Mar 15 – 20, 2020
Europe/Berlin timezone

Cosmology and galaxy cluster scaling relations

Not scheduled




Aishwarya Paliwal (Argelander-Institut für Astronomie, University of Bonn)


Galaxy clusters are the most massive gravitationally bound objects in the universe, forming the nodes of the cosmic web. The imprint of structure formation is carried by the galaxy cluster number density and spatial distributions of galaxy clusters. Hence, these cluster properties are sensitive to the underlying cosmological model. Specifically, the abundance of galaxy clusters with mass and redshift is a well-known cosmological probe. With the successful launch of eROSITA, which is to conduct a deep all sky X-ray survey out to redshift ∼1.5 and is expected to detect ∼100,000 clusters, the constraints on cosmology using galaxy clusters are expected to be more precise. To this end, better understanding of the associated biases, selection effects, and scaling relations is very important.

The cluster mass is a key parameter for studies that aim to constrain cosmological parameters using galaxy clusters. It is therefore critical to understand and properly calibrate scaling relations between observables like the cluster X-ray temperature and the mass of the cluster. The parameters of the underlying scaling relation model can be fit directly to the observed data but, they need to be simultaneously fit together with parameters describing the cosmological model. Here, we use simulations to create samples of clusters with associated observables like the X-ray photon counts, temperature, and luminosity in a given energy band in the observer frame. We then try to find an optimal observable for calibration of the observable-mass scaling relation. Establishing the scaling relation also provides a way to constrain the cosmological parameters like the matter density parameter. This improved observable will be useful for getting more accurate results and understanding better, the large-scale properties of clusters and their use in cosmology.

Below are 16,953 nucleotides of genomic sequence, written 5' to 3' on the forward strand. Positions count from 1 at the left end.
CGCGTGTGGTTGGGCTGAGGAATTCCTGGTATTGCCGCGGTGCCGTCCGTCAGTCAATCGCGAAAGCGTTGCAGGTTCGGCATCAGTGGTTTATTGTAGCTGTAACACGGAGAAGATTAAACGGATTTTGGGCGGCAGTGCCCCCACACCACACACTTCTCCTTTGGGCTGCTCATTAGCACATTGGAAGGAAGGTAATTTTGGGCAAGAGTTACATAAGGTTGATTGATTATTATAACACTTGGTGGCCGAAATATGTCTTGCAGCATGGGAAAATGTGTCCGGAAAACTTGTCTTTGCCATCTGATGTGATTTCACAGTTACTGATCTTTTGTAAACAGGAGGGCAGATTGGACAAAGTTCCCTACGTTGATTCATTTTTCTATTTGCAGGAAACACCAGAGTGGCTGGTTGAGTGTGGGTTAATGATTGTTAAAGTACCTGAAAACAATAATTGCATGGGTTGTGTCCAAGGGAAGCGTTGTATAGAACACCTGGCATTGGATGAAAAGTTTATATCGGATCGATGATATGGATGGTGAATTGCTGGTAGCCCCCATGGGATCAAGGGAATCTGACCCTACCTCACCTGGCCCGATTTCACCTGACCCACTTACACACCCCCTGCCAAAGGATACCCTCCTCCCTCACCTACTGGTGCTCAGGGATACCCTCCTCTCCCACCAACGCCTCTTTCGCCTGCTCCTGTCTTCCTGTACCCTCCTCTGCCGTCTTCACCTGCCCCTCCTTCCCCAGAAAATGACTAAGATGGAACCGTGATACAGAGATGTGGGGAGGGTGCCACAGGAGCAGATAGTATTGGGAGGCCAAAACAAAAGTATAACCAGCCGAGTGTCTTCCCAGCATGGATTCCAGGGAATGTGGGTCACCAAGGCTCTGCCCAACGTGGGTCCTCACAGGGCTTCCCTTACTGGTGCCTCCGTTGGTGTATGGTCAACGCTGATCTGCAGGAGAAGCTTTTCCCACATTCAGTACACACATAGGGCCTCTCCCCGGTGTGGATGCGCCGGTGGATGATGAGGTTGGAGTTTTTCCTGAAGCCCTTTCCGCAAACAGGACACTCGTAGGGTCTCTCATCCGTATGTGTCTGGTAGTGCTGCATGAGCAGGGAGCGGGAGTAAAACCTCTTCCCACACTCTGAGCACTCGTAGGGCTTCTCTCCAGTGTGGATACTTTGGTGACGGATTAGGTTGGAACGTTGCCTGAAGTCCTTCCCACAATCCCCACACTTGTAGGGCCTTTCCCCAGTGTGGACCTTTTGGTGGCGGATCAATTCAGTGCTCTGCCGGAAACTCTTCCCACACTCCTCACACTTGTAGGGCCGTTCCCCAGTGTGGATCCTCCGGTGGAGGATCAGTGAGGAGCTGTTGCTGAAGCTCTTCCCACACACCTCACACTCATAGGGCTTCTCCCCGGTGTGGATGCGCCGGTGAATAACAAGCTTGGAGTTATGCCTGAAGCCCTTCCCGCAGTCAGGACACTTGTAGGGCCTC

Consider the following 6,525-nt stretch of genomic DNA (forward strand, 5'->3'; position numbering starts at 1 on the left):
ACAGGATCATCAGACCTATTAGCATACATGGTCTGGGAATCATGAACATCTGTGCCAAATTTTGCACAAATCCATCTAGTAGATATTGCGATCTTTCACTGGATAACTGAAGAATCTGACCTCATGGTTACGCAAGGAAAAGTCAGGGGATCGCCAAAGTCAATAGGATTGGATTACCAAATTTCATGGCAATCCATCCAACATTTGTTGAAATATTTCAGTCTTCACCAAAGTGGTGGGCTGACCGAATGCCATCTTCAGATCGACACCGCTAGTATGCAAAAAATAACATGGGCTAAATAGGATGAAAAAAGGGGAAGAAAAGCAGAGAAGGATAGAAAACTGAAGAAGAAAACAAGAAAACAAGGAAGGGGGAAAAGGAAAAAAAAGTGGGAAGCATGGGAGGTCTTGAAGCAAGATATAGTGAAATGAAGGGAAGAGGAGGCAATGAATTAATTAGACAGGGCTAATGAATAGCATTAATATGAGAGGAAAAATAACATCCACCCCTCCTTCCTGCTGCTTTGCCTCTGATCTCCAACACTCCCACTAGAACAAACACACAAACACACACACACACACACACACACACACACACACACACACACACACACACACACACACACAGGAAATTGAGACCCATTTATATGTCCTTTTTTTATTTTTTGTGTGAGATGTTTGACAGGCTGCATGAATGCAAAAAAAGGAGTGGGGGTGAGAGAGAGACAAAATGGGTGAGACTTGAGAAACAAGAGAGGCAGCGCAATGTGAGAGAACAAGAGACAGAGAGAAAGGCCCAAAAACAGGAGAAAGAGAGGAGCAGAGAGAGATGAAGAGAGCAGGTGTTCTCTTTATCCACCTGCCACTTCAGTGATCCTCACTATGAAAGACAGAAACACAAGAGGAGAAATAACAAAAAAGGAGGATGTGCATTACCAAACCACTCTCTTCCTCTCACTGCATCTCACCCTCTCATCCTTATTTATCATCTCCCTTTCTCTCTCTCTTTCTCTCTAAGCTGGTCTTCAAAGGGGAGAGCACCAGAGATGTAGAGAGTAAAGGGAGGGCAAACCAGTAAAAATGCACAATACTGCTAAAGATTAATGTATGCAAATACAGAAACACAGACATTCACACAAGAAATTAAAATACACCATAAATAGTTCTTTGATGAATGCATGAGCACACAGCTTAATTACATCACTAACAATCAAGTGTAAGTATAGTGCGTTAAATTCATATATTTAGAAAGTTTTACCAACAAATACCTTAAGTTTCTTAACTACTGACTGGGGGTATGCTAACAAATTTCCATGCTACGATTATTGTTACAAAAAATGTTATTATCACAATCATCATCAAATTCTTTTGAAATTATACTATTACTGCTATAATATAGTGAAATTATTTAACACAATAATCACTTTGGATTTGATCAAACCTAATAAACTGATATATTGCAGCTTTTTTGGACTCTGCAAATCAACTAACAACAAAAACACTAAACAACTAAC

Primary authors

Aishwarya Paliwal (Argelander-Institut für Astronomie, University of Bonn) Thomas H. Reiprich (AIfA, University of Bonn) Florian Pacaud (AIfA, University of Bonn)


Lavanya Nemani (INAF - Osservatorio Astronomico di Roma)

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